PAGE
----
That, how, why.
Years ago, a wise Dominican taught me these three words as a framework for thinking about confession, and they have stuck with me ever since.
That you sin: Admit that you have sinned. Saying that you are wrong can be humbling and difficult, but none of us are perfect this side of heaven. Admission is the first step toward healing. Also, shifting the emphasis in the phrase may be beneficial: That you sin. Tell your sins in confession, not those of others. Confession does not offer vicarious forgiveness.
How you sin: Identify your particular sins. Recognizing your sin is necessary in order to change. Confession of mortal sin involves number and kind: how many times and in what way. However, you don’t have to wait until you commit a mortal sin to go to confession. Even though venial sin can be forgiven in multiple ways such as reception of the Eucharist (cf. CCC 1394), confession of venial sin is strongly recommended by the Church (CCC 1458). Through regular confession, we help form our consciences and combat evil inclinations. Think of God like a good friend who keeps you accountable. He understands your personality traits and tendencies. God already knows your sins. Naming them is for your own good.
Why you sin: Consider the circumstances and reasons related to your sins. Do we avoid near occasions of sin? The conscientious recovering alcoholic does not place a bottle of liquor on the kitchen counter and pretend to practice virtue by resisting a drink every time he walks by, but instead avoids alcohol altogether. Don’t place yourself in situations where it would be easy to sin. Do we address the underlying rationale for our sins? Grasping the intentions behind our sins can help us not to fall into the same pattern over and over again.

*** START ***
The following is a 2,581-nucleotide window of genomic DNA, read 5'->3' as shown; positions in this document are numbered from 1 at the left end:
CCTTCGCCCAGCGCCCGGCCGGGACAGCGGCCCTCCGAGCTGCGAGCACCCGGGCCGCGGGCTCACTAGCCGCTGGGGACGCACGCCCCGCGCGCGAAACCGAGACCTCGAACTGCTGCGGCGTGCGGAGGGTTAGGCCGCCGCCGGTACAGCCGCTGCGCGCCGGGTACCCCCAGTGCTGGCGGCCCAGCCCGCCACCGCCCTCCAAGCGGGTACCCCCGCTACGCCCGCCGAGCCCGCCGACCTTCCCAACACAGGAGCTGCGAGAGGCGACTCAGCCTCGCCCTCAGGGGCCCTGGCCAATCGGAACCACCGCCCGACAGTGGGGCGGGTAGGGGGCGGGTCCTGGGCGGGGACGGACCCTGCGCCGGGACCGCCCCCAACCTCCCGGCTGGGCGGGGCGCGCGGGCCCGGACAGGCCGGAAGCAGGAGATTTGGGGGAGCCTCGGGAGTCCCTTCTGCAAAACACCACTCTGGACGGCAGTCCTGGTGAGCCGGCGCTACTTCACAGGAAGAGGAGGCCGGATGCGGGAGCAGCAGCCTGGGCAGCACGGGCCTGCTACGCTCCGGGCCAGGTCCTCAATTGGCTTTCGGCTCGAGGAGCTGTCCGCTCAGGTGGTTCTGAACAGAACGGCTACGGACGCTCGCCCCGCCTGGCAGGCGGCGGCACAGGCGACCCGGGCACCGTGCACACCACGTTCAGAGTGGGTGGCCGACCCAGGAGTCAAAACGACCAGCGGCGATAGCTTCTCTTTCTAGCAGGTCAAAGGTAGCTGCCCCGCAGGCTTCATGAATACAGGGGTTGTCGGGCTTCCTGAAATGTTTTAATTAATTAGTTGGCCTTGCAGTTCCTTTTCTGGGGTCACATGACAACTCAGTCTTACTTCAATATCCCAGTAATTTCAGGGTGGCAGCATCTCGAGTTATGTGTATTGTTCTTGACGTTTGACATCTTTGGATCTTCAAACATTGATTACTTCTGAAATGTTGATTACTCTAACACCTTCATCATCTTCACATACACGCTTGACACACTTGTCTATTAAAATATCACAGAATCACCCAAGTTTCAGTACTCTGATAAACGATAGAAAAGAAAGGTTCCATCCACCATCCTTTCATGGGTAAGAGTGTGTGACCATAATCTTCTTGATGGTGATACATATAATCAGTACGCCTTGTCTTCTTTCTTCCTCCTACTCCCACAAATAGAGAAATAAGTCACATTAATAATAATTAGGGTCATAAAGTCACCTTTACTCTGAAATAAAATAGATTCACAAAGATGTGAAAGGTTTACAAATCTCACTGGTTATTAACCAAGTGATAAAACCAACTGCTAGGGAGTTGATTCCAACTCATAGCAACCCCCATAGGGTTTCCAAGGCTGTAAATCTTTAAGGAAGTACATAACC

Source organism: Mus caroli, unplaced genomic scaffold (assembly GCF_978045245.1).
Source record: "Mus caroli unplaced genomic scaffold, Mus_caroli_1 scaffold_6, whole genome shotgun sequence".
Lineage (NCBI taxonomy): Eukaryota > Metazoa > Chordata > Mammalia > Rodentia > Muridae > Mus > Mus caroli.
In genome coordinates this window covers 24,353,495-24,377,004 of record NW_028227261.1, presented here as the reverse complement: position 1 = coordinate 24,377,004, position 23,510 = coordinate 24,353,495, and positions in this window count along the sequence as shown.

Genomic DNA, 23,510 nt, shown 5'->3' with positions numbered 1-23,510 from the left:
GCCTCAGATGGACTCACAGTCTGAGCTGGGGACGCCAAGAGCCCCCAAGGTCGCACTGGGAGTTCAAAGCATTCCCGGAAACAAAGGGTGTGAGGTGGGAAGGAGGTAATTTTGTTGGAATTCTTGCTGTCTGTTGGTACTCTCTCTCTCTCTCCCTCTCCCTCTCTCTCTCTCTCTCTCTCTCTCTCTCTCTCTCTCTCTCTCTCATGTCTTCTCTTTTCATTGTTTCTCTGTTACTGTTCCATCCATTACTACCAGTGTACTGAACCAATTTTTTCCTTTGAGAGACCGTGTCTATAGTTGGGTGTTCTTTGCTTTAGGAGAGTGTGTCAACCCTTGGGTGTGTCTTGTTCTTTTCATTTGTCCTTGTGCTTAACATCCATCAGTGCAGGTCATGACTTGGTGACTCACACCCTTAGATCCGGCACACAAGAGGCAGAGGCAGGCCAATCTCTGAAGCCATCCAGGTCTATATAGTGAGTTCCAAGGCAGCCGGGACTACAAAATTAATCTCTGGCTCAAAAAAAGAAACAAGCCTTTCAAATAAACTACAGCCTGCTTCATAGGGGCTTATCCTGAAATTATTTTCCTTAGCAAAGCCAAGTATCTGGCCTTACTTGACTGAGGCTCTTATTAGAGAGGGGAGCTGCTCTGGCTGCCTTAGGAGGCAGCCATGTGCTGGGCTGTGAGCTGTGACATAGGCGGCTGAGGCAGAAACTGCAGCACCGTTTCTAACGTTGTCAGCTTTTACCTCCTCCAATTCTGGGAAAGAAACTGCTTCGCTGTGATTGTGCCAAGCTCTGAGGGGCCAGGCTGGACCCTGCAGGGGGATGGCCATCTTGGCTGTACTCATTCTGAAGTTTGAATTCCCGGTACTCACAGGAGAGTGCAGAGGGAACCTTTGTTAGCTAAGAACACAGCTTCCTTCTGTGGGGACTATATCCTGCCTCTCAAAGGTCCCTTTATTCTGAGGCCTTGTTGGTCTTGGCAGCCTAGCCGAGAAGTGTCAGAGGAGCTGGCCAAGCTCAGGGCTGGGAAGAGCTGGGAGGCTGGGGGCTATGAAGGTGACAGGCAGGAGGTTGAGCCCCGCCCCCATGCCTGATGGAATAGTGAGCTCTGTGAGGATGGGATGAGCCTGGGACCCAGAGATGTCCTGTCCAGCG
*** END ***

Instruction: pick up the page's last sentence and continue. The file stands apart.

In the sacrament of confession, God wants to take the great weight of our sin, as well as the isolation and loneliness it causes, off our backs. As the Eucharist is our spiritual food, confession is our spiritual shower: It is meant to take place on a regular basis. Just like dirt accumulates on the hood of a car, sin piles up in our daily lives, and through confession, we can wash it away.
What if our sin is big? Nothing is too great for God to forgive. Jesus forgave Peter, who denied Him three times. Jesus overcame death to rise again! He is ready and willing to forgive us our sin, if only we will bring it to Him.
What if it has been a long time? No amount of time – months, years, decades – is too long. A thousand years are as a day to Him.
Jesus invites you to give Him your sin in the confessional. Will you go to meet Him?
Br. Luke Maria Lee, O.P. | Meet the Student Brothers in Formation HERE